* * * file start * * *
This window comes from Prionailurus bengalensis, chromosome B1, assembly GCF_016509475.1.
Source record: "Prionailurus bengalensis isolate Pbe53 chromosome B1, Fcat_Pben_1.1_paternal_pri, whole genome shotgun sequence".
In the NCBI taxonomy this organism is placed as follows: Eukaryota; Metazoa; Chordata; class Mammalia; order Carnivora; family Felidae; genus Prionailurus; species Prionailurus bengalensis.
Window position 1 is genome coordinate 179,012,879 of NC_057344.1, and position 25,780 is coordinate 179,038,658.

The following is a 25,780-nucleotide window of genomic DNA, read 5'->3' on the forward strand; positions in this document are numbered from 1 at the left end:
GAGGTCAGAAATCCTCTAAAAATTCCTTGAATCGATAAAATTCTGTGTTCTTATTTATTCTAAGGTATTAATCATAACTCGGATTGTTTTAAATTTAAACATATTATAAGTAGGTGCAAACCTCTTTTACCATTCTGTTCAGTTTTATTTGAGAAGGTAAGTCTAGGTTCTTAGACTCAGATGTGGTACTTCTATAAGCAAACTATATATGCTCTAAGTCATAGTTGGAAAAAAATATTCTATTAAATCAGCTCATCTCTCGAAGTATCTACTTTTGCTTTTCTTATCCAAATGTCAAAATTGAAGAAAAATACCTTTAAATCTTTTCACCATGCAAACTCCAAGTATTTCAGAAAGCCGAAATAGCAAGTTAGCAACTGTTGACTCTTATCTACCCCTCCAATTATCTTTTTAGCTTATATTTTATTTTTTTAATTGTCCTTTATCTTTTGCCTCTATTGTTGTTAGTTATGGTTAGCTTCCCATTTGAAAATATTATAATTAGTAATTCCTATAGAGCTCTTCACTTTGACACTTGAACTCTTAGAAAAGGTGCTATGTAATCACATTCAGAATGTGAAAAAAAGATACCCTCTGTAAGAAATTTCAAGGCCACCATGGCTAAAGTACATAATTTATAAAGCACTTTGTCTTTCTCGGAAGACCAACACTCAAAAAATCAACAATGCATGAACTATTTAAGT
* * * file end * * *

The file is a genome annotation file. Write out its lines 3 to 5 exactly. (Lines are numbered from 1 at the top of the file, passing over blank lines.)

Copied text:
In the NCBI taxonomy this organism is placed as follows: Eukaryota; Metazoa; Chordata; class Mammalia; order Carnivora; family Felidae; genus Prionailurus; species Prionailurus bengalensis.
Window position 1 is genome coordinate 179,012,879 of NC_057344.1, and position 25,780 is coordinate 179,038,658.

The following is a 25,780-nucleotide window of genomic DNA, read 5'->3' on the forward strand; positions in this document are numbered from 1 at the left end: